What about…mmm…who was it? ‘Loretta,’ who claimed to be pregnant?

“Different case, sir, totally different; Loretta claims to be female and straight, even though physically a male. Hence we are required to treat…her…I suppose it has to be her…as what she claims to be. Thus totally different circumstances, as I’m sure you can see.

Yes…totally different…of course.


And, once again, your humble reporter has to compress a bit toward the end of the road march. That is to say, about one mile from the release point, the point where the battalion’s subordinate units are released to the authority of their own commanders, they stopped once again. The women, but not Schmidlap who seemed to really have hurt himself, were hustled off the fallout Hummer. The heavy weapons and other pieces of equipment that the men had carried for the last six hours were passed back but there didn’t seem to be time to return the personal gear, so the rucksacks of most of the women remained filled largely with air.

After that, Captain von Vimpenscheissen gave the company the orders, “forward…MARCH…doubletime…MARCH,” and the company ran to the release point, singing and clapping, while a horde of admiring journalists (if it isn’t linguistic matricide to use the term to describe the people waiting there) oooed and ahhhed, took photos, and scribbled furiously into notebooks or their electronic equivalents.

And then the first sergeant came back to where I stood, smiling broadly, in that way some men and women have of smiling while boiling inside.


“We’ll be going back as soon as the cattle cars get here, sir. I’ve arranged for a ride for you back to garrison.”

Why, Top? I thought this was supposed to be a two-week exercise?

“We just got orders, the whole division, to get ready to fly to…well…I can’t tell you that part; it’s classified. Short version, though, we’re going to war.”

With this rabble? You’ve got to be shitting me, Top.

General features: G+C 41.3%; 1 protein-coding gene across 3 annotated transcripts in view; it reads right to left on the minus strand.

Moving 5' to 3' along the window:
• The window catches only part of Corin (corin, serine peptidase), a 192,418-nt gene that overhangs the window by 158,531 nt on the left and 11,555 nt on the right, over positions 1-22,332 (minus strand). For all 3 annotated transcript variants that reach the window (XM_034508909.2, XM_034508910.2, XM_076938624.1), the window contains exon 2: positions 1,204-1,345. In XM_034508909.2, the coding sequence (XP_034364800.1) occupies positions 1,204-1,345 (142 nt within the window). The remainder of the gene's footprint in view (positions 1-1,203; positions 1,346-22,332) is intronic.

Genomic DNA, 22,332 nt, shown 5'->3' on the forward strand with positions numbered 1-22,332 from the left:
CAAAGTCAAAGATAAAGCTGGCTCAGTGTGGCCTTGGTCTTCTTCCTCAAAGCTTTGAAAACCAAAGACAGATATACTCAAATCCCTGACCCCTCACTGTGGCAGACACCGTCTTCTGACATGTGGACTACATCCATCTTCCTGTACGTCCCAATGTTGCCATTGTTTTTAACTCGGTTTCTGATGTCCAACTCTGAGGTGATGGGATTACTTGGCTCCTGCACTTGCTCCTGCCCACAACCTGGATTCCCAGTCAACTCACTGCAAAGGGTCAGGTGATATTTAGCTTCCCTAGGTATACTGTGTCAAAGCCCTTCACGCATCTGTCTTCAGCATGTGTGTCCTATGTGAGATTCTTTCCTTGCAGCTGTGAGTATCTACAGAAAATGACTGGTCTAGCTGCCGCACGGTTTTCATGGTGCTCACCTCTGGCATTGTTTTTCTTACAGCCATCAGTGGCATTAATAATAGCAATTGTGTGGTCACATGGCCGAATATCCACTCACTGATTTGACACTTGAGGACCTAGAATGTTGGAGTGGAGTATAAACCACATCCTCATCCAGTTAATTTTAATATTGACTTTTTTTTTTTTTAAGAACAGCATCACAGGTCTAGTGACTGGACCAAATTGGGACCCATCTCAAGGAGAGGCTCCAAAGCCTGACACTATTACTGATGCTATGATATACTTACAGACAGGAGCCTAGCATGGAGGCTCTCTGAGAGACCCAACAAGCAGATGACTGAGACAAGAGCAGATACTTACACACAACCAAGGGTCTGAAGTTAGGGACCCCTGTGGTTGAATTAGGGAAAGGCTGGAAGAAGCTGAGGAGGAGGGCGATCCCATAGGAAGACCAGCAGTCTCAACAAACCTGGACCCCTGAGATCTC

“I only wish I were.”

Part III next week; going to war.

Be sure to read Part I in this series.

1 This column is dedicated to Liz Bourke, a reviewer and blogger at TOR.com

Photo by Chris Superseal/Getty Images

Tom Kratman is a retired infantry lieutenant colonel, recovering attorney, and science fiction and military fiction writer. His latest novel, The Rods and the Axe, is available from Amazon.com for $9.99 for the Kindle version, or $25 for the hardback. A political refugee and defector from the People’s Republic of Massachusetts, he makes his home in Blacksburg, Virginia. He holds the non-exclusive military and foreign affairs portfolio for EveryJoe. Tom’s books can be ordered through baen.com.

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  • Ray

    Going to war? I hope you like corn, because you’re going to get the cob.

  • James

    You know before Scuba steve gets here to do his running at walls for being walls thing I have to say, This would be a lot easier if I hadn’t already heard variations of this story almost line for line from people in all the services.

    • Sean Smock

      Oh yeah, you get stories like this from all the services. Carriers are notorious for their prostitution problems, submarines aren’t even fully integrated and they’ve already had issues on the few ships that they’ve put female officers on, with some of the guys placing a camera in the showers for some “candid” shots. I’m quivering with anticipation for when they fully integrate submarines… fortunately that day is still a few years in the future (last I heard, they didn’t even have barracks space set up at NAVSUBSCOL for females, and the best proposal to get some was to reopen the condemned barracks, this on a base where the non-condemned barracks all have significant black mold issues).

  • Ming the Merciless

    I can’t wait for the part of the story where the squad is ambushed by ISIS and the captives meet with gruesome fates that are posted on the internet. The question is… would defeat prompt an agonizing reappraisal of an obviously stupid policy?

    • Ori Pomerantz

      You mean the “boots on the ground” policy, as opposed to using the air force exclusively, where we have a technological advantage?